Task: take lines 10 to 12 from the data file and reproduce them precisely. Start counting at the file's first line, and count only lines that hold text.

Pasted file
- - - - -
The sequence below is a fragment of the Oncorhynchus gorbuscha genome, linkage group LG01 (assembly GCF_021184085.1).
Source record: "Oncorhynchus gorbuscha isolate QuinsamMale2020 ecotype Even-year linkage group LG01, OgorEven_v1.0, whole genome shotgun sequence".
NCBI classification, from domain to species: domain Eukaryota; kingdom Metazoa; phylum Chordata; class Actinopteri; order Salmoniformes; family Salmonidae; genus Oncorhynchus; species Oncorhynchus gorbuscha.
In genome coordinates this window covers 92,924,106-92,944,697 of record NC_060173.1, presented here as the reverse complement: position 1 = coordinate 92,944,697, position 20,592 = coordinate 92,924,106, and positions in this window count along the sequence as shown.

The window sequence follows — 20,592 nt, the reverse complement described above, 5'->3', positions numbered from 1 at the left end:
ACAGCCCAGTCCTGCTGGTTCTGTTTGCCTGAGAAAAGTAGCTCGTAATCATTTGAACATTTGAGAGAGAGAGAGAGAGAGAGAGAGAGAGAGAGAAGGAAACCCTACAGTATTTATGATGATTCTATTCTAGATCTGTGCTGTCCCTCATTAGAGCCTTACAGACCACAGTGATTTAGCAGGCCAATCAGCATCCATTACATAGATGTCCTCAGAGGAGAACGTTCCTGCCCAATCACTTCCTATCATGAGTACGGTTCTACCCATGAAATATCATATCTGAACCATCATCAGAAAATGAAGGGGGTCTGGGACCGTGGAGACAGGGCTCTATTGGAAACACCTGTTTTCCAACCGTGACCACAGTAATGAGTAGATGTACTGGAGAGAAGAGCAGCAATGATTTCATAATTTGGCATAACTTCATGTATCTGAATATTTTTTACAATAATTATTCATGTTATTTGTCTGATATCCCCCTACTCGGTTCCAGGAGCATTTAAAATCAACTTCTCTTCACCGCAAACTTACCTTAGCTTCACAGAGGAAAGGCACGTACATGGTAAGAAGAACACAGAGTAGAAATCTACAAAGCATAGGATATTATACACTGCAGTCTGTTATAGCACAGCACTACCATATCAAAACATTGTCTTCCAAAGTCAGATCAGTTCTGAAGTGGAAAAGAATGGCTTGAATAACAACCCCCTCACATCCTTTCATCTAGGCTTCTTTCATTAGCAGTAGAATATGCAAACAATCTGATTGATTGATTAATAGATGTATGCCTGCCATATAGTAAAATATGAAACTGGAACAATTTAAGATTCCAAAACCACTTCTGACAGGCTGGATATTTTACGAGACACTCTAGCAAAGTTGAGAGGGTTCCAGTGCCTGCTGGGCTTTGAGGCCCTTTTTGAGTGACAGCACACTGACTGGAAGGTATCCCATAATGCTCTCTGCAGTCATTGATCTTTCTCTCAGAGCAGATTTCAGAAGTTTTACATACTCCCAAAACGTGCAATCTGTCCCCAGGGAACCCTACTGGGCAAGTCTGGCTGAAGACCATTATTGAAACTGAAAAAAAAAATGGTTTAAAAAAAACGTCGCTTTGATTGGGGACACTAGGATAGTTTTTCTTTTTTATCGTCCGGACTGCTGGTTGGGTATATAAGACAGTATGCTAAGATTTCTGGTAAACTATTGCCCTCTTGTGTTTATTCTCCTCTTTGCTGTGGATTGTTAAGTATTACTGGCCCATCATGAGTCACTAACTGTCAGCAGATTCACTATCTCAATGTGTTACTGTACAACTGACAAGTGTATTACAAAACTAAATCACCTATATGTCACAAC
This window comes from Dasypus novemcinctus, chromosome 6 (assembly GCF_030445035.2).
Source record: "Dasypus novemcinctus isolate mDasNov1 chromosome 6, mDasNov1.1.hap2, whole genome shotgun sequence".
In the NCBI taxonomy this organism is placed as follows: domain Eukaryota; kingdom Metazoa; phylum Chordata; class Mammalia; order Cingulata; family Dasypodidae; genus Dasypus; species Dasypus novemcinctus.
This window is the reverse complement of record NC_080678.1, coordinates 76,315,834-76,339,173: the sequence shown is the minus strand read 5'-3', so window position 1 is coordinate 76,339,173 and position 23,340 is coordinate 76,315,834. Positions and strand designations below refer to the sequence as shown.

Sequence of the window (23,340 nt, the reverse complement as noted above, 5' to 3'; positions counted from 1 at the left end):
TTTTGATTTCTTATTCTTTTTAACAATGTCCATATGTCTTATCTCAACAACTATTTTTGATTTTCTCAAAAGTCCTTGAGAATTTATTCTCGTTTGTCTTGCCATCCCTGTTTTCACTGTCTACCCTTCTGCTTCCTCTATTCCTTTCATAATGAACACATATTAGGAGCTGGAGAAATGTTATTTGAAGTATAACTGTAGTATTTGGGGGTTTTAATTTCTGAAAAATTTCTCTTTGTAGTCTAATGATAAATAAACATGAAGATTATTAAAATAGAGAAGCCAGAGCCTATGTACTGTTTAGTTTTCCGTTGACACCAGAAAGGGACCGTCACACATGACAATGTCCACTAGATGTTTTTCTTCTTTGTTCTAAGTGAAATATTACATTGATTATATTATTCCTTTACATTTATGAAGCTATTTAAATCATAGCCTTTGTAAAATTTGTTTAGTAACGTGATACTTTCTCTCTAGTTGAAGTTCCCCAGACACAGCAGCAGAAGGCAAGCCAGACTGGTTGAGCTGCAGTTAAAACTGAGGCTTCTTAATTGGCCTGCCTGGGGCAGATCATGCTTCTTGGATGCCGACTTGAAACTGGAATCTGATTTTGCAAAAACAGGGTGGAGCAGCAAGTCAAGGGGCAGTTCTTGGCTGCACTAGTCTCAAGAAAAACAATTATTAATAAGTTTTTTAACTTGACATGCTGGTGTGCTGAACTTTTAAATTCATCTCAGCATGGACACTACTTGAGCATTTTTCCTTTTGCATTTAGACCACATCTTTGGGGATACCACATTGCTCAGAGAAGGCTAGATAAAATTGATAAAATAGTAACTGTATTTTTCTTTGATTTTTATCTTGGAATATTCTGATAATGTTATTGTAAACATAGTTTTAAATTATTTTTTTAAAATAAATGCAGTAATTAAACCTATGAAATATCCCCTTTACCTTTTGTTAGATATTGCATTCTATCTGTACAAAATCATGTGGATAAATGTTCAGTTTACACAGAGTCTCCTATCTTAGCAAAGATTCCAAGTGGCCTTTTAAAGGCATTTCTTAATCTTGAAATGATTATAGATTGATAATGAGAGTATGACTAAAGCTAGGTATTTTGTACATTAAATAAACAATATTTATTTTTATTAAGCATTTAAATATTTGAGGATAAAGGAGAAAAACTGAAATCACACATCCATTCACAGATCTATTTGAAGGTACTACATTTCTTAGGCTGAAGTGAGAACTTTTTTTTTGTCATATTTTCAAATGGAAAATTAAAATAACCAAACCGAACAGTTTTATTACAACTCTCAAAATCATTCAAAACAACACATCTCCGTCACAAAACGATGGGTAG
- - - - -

This window is the reverse complement of record NC_080678.1, coordinates 76,315,834-76,339,173: the sequence shown is the minus strand read 5'-3', so window position 1 is coordinate 76,339,173 and position 23,340 is coordinate 76,315,834. Positions and strand designations below refer to the sequence as shown.

Sequence of the window (23,340 nt, the reverse complement as noted above, 5' to 3'; positions counted from 1 at the left end):
TTTTGATTTCTTATTCTTTTTAACAATGTCCATATGTCTTATCTCAACAACTATTTTTGATTTTCTCAAAAGTCCTTGAGAATTTATTCTCGTTTGTCTTGCCATCCCTGTTTTCACTGTCTACCCTTCTGCTTCCTCTATTCCTTTCATAATGAACACATATTAGGAGCTGGAGAAATGTTATTTGAAGTATAACTGTAGTATTTGGGGGTTTTAATTTCTGAAAAATTTCTCTTTGTAGTCTAATGATAAATAAACATGAAGATTATTAAAATAGAGAAGCCAGAGCCTATGTACTGTTTAGTTTTCCGTTGACACCAGAAAGGGACCGTCACACATGACAATGTCCACTAGATGTTTTTCTTCTTTGTTCTAAGTGAAATATTACATTGATTATATTATTCCTTTACATTTATGAAGCTATTTAAATCATAGCCTTTGTAAAATTTGTTTAGTAACGTGATACTTTCTCTCTAGTTGAAGTTCCCCAGACACAGCAGCAGAAGGCAAGCCAGACTGGTTGAGCTGCAGTTAAAACTGAGGCTTCTTAATTGGCCTGCCTGGGGCAGATCATGCTTCTTGGATGCCGACTTGAAACTGGAATCTGATTTTGCAAAAACAGGGTGGAGCAGCAAGTCAAGGGGCAGTTCTTGGCTGCACTAGTCTCAAGAAAAACAATTATTAATAAGTTTTTTAACTTGACATGCTGGTGTGCTGAACTTTTAAATTCATCTCAGCATGGACACTACTTGAGCATTTTTCCTTTTGCATTTAGACCACATCTTTGGGGATACCACATTGCTCAGAGAAGGCTAGATAAAATTGATAAAATAGTAACTGTATTTTTCTTTGATTTTTATCTTGGAATATTCTGATAATGTTATTGTAAACATAGTTTTAAATTATTTTTTTAAAATAAATGCAGTAATTAAACCTATGAAATATCCCCTTTACCTTTTGTTAGATATTGCATTCTATCTGTACAAAATCATGTGGATAAATGTTCAGTTTACACAGAGTCTCCTATCTTAGCAAAGATTCCAAGTGGCCTTTTAAAGGCATTTCTTAATCTTGAAATGATTATAGATTGATAATGAGAGTATGACTAAAGCTAGGTATTTTGTACATTAAATAAACAATATTTATTTTTATTAAGCATTTAAATATTTGAGGATAAAGGAGAAAAACTGAAATCACACATCCATTCACAGATCTATTTGAAGGTACTACATTTCTTAGGCTGAAGTGAGAACTTTTTTTTTGTCATATTTTCAAATGGAAAATTAAAATAACCAAACCGAACAGTTTTATTACAACTCTCAAAATCATTCAAAACAACACATCTCCGTCACAAAACGATGGGTAG